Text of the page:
I’ll start with Romans 2 where we see Paul Lays out the commonality of the Jew and Gentile are not going to be separated at the ultimate conclusion of the GWT. These verses are not going to prove or disprove conclusively the idea that Rev 20:7-10 should be read after the GWT Judgment. But I believe they project that the Gentiles were indeed going to feel the wrath of God in Judgment if they did not turn to God through Christ just as the remnant Jews did.  Just like adulterous Israel we have complicit Nations judged together clearly demonstrated time after time. It’s a corporate pattern like Israel’s corporate body that holds and I would challenge that Rev 20:7-10 fits that pattern perfectly chronologically and is not to be moved Past the GWT period to later events.  I see no where that this pattern is changed except through Duncan’s attempt to work around it which appears strained when judged against much more proof than he lays out. There just seems to be too much evidence stacked against Duncan’s thesis for it to ultimately hold up under cross examination.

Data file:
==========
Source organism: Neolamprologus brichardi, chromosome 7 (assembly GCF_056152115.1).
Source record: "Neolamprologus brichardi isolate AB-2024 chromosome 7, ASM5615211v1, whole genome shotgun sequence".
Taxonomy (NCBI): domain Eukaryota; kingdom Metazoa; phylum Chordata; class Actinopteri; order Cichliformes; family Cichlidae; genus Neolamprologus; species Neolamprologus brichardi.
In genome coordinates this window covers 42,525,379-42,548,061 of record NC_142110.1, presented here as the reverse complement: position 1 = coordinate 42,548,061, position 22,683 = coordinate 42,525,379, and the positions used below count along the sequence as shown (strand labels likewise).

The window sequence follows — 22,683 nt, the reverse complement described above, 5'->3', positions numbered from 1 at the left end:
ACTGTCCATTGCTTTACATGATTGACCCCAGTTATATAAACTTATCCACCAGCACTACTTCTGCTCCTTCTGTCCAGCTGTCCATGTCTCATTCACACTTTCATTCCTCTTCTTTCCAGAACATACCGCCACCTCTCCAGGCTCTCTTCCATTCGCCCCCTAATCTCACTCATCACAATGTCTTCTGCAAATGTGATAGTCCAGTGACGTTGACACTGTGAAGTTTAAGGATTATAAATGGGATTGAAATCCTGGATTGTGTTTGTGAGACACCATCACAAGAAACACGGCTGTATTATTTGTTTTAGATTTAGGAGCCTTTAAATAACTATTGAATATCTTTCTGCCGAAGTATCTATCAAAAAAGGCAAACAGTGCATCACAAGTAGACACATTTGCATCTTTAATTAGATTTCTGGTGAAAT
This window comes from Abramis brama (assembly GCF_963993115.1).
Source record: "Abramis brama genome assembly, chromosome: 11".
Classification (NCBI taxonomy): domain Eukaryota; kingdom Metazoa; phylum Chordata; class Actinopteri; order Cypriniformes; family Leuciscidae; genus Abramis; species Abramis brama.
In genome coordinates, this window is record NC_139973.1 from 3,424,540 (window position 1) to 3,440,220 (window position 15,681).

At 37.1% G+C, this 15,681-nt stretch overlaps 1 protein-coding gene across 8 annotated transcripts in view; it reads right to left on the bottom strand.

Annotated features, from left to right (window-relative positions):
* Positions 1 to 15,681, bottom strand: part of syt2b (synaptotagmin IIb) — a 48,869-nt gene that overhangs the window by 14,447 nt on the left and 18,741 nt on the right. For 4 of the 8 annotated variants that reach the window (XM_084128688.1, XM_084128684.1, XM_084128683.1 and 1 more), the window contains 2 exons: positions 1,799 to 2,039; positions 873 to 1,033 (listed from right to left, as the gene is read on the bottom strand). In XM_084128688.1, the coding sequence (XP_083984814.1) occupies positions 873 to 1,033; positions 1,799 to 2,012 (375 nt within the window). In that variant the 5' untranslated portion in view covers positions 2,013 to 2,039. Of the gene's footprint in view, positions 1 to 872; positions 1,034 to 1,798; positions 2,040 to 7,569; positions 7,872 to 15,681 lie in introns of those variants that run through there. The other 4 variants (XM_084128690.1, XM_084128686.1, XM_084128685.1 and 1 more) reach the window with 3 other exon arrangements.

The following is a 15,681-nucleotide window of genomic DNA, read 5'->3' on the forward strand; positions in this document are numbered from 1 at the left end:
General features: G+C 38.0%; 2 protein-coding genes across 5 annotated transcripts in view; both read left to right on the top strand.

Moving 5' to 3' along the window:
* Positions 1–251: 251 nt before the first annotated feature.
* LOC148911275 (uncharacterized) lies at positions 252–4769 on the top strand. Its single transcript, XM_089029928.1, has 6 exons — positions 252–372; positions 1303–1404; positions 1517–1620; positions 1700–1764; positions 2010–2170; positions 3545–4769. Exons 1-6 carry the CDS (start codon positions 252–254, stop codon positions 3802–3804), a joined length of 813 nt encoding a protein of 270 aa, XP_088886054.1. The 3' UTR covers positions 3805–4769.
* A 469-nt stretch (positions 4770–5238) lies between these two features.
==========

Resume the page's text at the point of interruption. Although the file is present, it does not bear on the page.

Let’s look first at Rom 2 to see that Jew and Gentile are being judged together on that Day according to Paul.


Rom 2:5-16  But because of your hard and impenitent heart you are storing up wrath for yourself on the day of wrath when God's righteous judgment will be revealed.  (6)  He will render to each one according to his works:  (7)  to those who by patience in well-doing seek for glory and honor and immortality, he will give eternal life;  (8)  but for those who are self-seeking and do not obey the truth, but obey unrighteousness, there will be wrath and fury.  (9)  There will be tribulation and distress for every human being who does evil, the Jew first and also the Greek,  (10)  but glory and honor and peace for everyone who does good, the Jew first and also the Greek.  (11)  For God shows no partiality.  (12)  For all who have sinned without the law will also perish without the law, and all who have sinned under the law will be judged by the law.  …  (16)  on that day when, according to my gospel, God judges the secrets of men by Christ Jesus.